It’s not an easy thing to do, but there are times where we come face-to-face with the inevitable and we have to prepare for it sooner than we would like. When a loved one is facing the end of their life and they know it, there is some advantage to it. You can work with them to make sure that everything is ready to make the passage as smooth as possible for them and the family alike.
Where they want to be
If you and your loved one have time to prepare, then you have time to make choices that many won’t have. They can decide, with your help, where they want their life to end. Choosing the location that provides most comfort, whether home or a hospice, having their loved ones informed and around them, and seeking the spiritual care they need can make the process a lot easier. It can make it easier for some to accept the end is coming.
Letting them life as best they can
Just because life is ending, that doesn’t mean that we want to do nothing but wait in resignation. Many people would like a certain quality of life. Help specific to certain conditions like cancer palliative care can ensure that quality of life is maintained. It can be as simple as taking care of personal hygiene and eating proper meals or as essential to comfort as pain and symptom management.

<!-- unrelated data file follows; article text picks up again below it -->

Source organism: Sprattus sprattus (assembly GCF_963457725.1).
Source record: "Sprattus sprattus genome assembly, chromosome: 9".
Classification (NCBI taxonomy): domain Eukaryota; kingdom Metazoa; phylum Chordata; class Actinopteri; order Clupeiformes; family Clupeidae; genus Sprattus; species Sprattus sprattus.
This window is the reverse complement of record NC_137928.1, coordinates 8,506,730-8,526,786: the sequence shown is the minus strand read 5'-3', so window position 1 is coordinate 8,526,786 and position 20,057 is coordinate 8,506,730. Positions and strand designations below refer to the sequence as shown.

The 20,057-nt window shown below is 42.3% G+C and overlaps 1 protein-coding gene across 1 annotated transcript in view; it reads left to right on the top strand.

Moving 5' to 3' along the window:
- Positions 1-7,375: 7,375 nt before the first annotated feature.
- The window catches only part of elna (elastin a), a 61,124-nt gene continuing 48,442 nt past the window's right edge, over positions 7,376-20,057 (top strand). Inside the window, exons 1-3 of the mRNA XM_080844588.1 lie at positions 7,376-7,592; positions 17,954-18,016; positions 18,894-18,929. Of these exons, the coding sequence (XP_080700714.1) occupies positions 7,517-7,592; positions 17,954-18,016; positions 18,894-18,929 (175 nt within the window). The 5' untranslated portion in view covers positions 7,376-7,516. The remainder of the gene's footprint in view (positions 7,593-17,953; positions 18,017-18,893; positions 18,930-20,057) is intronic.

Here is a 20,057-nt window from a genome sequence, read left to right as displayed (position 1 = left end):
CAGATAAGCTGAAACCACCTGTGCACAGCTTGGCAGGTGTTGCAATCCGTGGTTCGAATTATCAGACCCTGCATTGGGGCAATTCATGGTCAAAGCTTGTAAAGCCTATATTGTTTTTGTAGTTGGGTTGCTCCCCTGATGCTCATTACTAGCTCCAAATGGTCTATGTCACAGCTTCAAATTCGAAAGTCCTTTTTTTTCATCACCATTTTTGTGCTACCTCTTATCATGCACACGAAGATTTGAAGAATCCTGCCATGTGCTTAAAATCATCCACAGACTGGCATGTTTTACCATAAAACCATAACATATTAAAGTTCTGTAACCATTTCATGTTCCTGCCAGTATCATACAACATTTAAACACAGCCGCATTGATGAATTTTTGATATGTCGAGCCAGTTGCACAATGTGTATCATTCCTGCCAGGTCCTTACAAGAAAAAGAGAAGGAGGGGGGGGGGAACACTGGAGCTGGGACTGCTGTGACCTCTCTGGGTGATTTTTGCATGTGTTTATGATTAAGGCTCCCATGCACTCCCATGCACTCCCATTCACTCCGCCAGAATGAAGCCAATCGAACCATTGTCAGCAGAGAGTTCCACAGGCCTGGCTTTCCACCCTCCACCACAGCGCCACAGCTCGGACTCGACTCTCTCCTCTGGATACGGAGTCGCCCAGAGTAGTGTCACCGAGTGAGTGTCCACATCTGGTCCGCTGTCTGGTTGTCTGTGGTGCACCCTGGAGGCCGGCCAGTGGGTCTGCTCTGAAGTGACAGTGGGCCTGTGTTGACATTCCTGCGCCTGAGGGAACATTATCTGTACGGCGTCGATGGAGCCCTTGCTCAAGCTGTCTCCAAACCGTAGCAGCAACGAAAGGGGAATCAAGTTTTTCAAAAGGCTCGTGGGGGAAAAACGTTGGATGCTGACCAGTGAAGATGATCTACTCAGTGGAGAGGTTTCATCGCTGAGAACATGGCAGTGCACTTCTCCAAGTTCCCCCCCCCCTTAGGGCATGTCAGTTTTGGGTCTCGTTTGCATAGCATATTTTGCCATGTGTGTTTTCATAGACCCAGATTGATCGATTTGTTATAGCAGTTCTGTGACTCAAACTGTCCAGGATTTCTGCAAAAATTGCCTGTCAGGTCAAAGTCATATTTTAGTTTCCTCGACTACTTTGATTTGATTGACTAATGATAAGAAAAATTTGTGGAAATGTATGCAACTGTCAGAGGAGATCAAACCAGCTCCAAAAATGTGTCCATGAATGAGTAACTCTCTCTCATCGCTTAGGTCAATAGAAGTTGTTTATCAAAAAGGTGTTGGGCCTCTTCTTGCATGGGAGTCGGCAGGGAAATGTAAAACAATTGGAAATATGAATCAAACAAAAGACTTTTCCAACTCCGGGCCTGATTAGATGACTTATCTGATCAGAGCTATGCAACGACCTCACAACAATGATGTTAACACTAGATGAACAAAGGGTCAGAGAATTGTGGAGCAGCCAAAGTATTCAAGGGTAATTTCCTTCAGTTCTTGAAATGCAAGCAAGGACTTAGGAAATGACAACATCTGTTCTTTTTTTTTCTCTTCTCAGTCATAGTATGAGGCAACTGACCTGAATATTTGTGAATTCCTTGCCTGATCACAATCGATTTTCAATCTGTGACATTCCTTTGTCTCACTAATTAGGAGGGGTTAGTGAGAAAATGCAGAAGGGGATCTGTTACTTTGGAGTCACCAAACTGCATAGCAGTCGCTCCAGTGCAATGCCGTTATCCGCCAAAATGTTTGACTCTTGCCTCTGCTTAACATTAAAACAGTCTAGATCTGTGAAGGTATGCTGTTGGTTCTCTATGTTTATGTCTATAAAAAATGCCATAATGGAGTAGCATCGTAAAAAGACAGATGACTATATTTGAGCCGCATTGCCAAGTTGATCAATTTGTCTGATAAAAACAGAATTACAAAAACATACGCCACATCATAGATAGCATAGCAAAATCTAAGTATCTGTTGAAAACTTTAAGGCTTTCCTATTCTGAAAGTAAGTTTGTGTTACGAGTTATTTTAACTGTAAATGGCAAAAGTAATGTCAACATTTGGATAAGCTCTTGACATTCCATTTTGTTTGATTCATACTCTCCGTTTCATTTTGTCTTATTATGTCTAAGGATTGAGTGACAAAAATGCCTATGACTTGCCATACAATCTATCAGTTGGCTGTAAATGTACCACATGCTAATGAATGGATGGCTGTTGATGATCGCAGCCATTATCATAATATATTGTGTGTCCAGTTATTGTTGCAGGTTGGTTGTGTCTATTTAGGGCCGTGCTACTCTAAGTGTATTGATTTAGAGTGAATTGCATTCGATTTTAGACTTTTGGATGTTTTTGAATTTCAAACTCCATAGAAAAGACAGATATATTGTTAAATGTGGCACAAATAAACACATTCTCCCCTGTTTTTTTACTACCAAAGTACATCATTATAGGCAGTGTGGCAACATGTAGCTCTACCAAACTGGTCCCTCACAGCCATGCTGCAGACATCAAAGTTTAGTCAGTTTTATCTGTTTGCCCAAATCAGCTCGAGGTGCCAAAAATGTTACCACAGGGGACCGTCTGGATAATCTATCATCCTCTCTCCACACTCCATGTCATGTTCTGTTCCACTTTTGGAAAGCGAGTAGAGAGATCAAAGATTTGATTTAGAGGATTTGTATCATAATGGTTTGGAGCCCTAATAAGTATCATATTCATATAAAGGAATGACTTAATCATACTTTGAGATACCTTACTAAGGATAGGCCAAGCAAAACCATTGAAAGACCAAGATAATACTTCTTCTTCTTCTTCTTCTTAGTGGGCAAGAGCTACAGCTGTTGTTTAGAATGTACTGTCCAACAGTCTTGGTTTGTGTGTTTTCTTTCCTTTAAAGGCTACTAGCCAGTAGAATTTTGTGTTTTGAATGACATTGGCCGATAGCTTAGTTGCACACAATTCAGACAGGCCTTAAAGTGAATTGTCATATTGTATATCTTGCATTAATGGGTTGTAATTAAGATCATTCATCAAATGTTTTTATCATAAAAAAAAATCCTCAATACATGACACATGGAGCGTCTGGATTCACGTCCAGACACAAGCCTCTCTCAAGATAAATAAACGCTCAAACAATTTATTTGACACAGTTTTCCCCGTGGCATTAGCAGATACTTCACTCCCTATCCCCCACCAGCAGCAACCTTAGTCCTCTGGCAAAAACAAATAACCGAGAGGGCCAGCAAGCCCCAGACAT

Getting affairs in order
When we go, none of us wants to leave behind any loose ends that could come back to bring difficulty to our family. Talk with your loved one about affairs that need to be put in order. For instance, this might mean collecting important papers on life insurance, getting bank and credit card details and closing accounts, preparing house and lease documents and the like.
Will and legacy
The above orders make it easier to deal with financial and legal matters upon death, but the will is one of the most major documents that the majority of people will want to prepare when facing the end of life. With permission, you can help them set up their own will or find legal help to put one together.
Taking care of yourself
These are all very practical steps, but they bring you face-to-face with the morbid truth of a loved one’s time left and that can be a very painful experience to deal with. Trying to keep it buttoned up the entire time isn’t going to help either of you. Make sure you have someone you can talk to and some help, from other family members for instance, when you are feeling emotionally exhausted. It’s okay to say you’re not okay. Trying to do the opposite can leave more lasting damage.
It’s important to know whether or not you have the resilience to help your loved one with all the practical concerns of the end of their life. This is a scary moment for them and can be for you. Don’t be afraid to get some help when you need it.